Arutz Sheva spoke to MK Rina Frenkel (Yesh Atid) Monday about the ongoing crisis in Ukraine and the devastating effect the unrest has had on the Jewish community.
Frenkel made Aliyah from the embattled country in 1990 and has been advocating on the Ukrainian Jewish community's behalf for the Israeli government to intervene in the crisis.
"We are aware of a terrible situation unfolding there," Frenkel noted. She receives updates on the crisis from a friend of her son's; the contact has described attacks and accusations being leveled at Jews on a regular basis. Among other things, Frankel has been notified that a grenade has been lobbed into a synagogue, a hareidi man assaulted on his way home from synagogue on Shabbat, and anti-Semitic graffiti has cropped up in several places.
"[Ukrainian] Jews are afraid," Frenkel summarized. "The situation does not allow them to move freely."
Frenkel has turned to Prime Minister Binyamin Netanyahu more than once over the past several weeks, pleading for the Israeli government to bring the community in on a mass Aliyah mission.
On Monday, the MK noted that the beginning of such a plan is being formed, and that the planning process is to include the inter-Ministerial Office of the Prime Minister, the Ministry of Finance, the Ministry of Foreign Affairs and the Ministry of Absorption to allow shorten the bureaucratic process for Ukrainian Aliyah.
"We neet to extend a hand and speed the process for anyone who wants to make Aliyah from Ukraine," Frenkel stated. The MK stressed that she does not intend to persuade the community to make Aliyah, per se, but rather to merely ease the process for those who already wish to do so.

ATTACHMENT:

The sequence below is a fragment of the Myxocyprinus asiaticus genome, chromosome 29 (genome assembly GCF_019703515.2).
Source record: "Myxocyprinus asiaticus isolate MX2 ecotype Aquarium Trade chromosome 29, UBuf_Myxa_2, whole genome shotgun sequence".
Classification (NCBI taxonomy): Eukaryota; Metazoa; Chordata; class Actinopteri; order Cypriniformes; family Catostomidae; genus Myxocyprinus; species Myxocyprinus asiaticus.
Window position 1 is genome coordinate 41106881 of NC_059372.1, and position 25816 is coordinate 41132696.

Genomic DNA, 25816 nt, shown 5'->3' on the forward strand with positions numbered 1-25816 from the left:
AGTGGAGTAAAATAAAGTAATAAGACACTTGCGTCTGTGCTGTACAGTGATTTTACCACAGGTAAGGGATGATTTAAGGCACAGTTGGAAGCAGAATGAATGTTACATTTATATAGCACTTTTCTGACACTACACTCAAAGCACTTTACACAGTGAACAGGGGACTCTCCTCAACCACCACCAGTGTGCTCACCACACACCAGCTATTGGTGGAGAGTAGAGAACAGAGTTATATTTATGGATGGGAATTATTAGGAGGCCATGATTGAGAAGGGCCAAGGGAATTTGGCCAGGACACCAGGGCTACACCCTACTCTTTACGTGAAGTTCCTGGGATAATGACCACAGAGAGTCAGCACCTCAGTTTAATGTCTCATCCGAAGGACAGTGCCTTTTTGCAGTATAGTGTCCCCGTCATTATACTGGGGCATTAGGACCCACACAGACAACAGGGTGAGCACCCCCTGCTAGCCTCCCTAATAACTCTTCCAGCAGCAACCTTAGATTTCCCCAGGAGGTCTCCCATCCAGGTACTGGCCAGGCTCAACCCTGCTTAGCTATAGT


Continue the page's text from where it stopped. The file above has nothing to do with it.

Recent reports indicated that extremists have been targeting the Jewish community in Ukraine, and that the extremists include a member of the opposition. A synagogue was firebombed last week by unknown assailants in the embattled country; at least one synagogue in Crimea has also been defaced.
The Rabbi of the city of Kharkov, Rabbi Moshe Moskowitz, told Arutz Sheva last week that a number of local Jews have already expressed a desire to leave Ukraine and emigrate to Israel. The unrest of the recent month is what has brought this desire to the fore, he said.
Anti-Semitism in Ukraine has picked up throughout the unrest, which began in late November. In January, unknown assailants stabbed a hareidi man in Kiev as he was making his way home from synagogue on a Friday night. Several weeks ago, anti-Semitic graffiti was sprayed on a Holocaust memorial in the city of Alexandria.